Jump to ContentJump to Main Navigation
Transcendence and the ConcreteSelected Writings$
Users without a subscription are not able to see the full content.

Jean Wahl, Alan D. Schrift, and Ian Alexander Moore

Print publication date: 2016

Print ISBN-13: 9780823273010

Published to Fordham Scholarship Online: May 2017

DOI: 10.5422/fordham/9780823273010.001.0001

Show Summary Details
Page of

PRINTED FROM FORDHAM SCHOLARSHIP ONLINE (www.fordham.universitypressscholarship.com). (c) Copyright Fordham University Press, 2017. All Rights Reserved. Under the terms of the licence agreement, an individual user may print out a PDF of a single chapter of a monograph in FSO for personal use (for details see http://www.fordham.universitypressscholarship.com/page/privacy-policy).date: 22 May 2018

Commentary on a Passage from Hegel’s Phenomenology of Spirit

Commentary on a Passage from Hegel’s Phenomenology of Spirit

(p.54) 3 Commentary on a Passage from Hegel’s Phenomenology of Spirit
Transcendence and the Concrete

Jean Wahl

, Alan D. Schrift, Ian Alexander Moore
Fordham University Press

In this, the third chapter from the work that began the twentieth-century Hegel renaissance in France, Wahl’s 1929 Le Malheur de la conscience dans la philosophie de Hegel, he relates the chapter on “the Unhappy Consciousness” to earlier and later chapters of the Phenomenology (“Master and Slave,” “Stoicism and Scepticism,” “Culture,” “Revealed Religion,” “Absolute Knowing”) as well as Hegel’s lectures on the philosophy of religion and the philosophy of history. Wahl’s was the first major French study of Hegel’s Phenomenology of Spirit (1807), marking a turn away from Hegel’s Science of Logic to the affective and experiential basis of Hegel’s dialectical method.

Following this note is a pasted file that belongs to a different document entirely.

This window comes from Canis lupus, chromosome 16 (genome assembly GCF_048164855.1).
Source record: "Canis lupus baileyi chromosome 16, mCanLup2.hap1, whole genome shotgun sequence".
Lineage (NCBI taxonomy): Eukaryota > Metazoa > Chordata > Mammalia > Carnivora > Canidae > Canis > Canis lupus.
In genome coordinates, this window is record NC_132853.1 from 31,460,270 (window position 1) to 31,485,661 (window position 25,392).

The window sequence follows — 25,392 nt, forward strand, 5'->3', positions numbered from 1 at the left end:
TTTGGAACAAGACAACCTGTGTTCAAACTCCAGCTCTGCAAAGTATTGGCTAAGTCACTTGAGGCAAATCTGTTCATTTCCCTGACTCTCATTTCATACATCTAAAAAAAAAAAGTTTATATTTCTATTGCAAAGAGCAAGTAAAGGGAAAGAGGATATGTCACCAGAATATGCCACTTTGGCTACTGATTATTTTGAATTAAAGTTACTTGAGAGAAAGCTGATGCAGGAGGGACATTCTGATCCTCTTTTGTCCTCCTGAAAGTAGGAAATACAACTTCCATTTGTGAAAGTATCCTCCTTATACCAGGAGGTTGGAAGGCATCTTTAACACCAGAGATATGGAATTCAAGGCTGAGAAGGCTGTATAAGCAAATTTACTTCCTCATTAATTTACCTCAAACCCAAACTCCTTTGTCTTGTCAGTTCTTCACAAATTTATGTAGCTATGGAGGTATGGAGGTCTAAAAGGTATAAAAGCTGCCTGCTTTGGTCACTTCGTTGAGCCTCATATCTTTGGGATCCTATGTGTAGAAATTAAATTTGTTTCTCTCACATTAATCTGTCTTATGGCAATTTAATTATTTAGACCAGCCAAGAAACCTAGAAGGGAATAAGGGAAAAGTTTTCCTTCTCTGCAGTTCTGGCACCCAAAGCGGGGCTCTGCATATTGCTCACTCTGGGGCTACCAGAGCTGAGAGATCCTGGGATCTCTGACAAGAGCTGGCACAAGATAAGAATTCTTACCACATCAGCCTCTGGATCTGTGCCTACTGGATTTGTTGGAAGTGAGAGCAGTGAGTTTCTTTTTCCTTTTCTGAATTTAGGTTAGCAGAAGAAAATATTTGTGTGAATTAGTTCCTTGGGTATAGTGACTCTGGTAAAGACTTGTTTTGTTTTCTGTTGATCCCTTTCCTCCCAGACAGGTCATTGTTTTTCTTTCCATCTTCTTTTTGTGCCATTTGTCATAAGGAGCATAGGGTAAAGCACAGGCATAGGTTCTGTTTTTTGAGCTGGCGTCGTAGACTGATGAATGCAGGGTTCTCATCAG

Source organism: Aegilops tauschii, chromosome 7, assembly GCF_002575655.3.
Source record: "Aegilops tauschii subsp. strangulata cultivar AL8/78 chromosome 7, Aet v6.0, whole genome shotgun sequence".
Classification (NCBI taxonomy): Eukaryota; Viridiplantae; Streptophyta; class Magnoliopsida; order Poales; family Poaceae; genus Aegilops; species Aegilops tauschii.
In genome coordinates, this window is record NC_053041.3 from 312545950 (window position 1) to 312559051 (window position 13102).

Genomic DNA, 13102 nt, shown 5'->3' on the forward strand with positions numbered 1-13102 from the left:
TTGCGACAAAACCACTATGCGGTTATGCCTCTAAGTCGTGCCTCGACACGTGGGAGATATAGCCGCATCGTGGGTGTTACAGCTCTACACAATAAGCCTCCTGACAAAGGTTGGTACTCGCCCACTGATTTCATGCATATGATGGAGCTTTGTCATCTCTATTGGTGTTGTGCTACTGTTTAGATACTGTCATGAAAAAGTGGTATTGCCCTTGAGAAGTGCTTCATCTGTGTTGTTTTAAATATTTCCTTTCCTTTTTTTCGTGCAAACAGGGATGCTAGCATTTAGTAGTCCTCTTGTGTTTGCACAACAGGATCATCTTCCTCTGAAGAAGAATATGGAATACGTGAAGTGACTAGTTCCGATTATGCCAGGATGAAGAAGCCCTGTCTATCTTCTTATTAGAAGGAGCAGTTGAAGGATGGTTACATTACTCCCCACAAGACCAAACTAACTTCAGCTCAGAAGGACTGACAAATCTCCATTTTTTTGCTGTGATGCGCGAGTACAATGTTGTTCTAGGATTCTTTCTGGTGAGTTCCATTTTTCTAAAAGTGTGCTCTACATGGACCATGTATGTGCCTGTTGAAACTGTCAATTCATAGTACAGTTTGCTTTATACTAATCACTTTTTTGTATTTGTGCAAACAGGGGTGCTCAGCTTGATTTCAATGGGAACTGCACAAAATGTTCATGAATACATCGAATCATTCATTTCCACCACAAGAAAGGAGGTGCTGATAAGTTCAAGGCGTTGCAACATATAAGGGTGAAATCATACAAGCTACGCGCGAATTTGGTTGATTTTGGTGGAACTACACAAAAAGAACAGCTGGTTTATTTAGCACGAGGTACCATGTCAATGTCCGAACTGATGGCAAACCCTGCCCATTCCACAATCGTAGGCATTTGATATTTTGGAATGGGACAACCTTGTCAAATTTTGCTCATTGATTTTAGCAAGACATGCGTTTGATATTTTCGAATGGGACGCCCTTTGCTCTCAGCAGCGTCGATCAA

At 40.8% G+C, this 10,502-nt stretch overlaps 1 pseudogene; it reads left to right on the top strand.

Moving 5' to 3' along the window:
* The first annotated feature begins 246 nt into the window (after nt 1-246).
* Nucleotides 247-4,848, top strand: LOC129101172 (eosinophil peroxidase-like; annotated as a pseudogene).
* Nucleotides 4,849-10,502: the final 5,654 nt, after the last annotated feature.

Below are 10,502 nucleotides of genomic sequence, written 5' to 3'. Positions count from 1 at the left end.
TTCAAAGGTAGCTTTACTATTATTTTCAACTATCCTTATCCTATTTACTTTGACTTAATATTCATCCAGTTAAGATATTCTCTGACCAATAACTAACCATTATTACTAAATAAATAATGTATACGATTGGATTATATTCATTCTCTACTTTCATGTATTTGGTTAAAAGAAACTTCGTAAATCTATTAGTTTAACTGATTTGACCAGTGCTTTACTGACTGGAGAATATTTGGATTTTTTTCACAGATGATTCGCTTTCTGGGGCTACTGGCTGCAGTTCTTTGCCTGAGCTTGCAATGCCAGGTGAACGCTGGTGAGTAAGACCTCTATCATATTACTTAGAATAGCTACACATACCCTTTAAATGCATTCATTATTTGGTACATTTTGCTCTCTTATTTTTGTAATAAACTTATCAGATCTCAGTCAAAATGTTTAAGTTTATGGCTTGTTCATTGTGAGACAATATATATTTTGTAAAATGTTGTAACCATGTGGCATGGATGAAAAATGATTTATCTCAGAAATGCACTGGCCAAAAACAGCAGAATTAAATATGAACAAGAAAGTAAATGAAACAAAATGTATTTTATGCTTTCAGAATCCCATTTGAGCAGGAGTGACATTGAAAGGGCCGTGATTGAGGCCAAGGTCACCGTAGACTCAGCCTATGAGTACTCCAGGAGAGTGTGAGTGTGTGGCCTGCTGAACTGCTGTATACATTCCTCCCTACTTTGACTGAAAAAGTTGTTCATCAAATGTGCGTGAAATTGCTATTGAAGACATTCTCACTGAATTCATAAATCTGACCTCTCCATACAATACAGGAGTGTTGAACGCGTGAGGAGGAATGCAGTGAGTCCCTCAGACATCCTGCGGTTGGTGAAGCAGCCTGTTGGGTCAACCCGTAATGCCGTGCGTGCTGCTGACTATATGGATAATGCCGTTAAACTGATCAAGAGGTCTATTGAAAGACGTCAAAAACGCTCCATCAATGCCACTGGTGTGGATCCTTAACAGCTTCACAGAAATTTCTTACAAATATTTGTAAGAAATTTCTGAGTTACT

Keywords:   Christianity, consciousness, dialectic, duality, G.W.F. Hegel, Phenomenology of Spirit, Philosophy of Religion, self-consciousness, unhappy consciousness

Fordham Scholarship Online requires a subscription or purchase to access the full text of books within the service. Public users can however freely search the site and view the abstracts and keywords for each book and chapter.

Please, subscribe or login to access full text content.

If you think you should have access to this title, please contact your librarian.

To troubleshoot, please check our FAQs , and if you can't find the answer there, please contact us .